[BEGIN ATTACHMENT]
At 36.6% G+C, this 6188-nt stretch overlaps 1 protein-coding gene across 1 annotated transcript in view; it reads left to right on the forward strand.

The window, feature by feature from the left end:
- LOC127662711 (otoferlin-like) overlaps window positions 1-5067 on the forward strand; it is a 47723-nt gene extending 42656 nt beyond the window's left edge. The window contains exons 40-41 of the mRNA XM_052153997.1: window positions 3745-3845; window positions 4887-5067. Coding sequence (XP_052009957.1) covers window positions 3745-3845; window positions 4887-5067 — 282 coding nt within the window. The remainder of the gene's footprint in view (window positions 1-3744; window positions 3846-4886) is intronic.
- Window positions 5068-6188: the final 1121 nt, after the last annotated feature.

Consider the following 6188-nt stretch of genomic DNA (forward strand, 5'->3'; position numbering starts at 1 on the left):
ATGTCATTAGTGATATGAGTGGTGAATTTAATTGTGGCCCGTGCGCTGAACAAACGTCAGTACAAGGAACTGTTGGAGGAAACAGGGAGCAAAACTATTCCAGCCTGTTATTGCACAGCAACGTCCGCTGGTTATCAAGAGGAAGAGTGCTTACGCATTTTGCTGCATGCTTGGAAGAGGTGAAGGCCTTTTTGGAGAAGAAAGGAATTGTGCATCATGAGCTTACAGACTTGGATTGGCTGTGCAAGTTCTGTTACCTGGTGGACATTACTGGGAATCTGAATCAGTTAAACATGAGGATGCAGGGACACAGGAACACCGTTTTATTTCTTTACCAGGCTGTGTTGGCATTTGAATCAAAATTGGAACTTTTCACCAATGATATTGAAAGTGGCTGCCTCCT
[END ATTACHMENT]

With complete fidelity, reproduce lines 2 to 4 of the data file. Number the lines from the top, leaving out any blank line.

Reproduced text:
The window, feature by feature from the left end:
- LOC127662711 (otoferlin-like) overlaps window positions 1-5067 on the forward strand; it is a 47723-nt gene extending 42656 nt beyond the window's left edge. The window contains exons 40-41 of the mRNA XM_052153997.1: window positions 3745-3845; window positions 4887-5067. Coding sequence (XP_052009957.1) covers window positions 3745-3845; window positions 4887-5067 — 282 coding nt within the window. The remainder of the gene's footprint in view (window positions 1-3744; window positions 3846-4886) is intronic.
- Window positions 5068-6188: the final 1121 nt, after the last annotated feature.